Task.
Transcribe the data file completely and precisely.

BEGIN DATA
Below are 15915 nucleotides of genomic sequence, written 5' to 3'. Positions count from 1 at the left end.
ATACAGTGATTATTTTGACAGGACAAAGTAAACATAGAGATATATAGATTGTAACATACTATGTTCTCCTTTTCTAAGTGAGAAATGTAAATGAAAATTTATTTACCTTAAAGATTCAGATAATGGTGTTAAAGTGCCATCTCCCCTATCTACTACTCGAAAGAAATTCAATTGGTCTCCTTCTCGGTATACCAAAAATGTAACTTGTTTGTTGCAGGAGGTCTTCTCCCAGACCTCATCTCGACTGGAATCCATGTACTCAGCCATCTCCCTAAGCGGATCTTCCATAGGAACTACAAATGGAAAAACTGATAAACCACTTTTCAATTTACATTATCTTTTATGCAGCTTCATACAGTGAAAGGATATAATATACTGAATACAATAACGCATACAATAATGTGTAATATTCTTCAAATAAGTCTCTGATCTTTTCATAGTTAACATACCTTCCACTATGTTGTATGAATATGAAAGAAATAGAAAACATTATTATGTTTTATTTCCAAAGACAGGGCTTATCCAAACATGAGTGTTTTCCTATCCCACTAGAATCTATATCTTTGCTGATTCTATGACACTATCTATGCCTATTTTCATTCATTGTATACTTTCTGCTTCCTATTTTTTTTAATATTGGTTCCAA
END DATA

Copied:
Below are 15915 nucleotides of genomic sequence, written 5' to 3'. Positions count from 1 at the left end.
ATACAGTGATTATTTTGACAGGACAAAGTAAACATAGAGATATATAGATTGTAACATACTATGTTCTCCTTTTCTAAGTGAGAAATGTAAATGAAAATTTATTTACCTTAAAGATTCAGATAATGGTGTTAAAGTGCCATCTCCCCTATCTACTACTCGAAAGAAATTCAATTGGTCTCCTTCTCGGTATACCAAAAATGTAACTTGTTTGTTGCAGGAGGTCTTCTCCCAGACCTCATCTCGACTGGAATCCATGTACTCAGCCATCTCCCTAAGCGGATCTTCCATAGGAACTACAAATGGAAAAACTGATAAACCACTTTTCAATTTACATTATCTTTTATGCAGCTTCATACAGTGAAAGGATATAATATACTGAATACAATAACGCATACAATAATGTGTAATATTCTTCAAATAAGTCTCTGATCTTTTCATAGTTAACATACCTTCCACTATGTTGTATGAATATGAAAGAAATAGAAAACATTATTATGTTTTATTTCCAAAGACAGGGCTTATCCAAACATGAGTGTTTTCCTATCCCACTAGAATCTATATCTTTGCTGATTCTATGACACTATCTATGCCTATTTTCATTCATTGTATACTTTCTGCTTCCTATTTTTTTTAATATTGGTTCCAA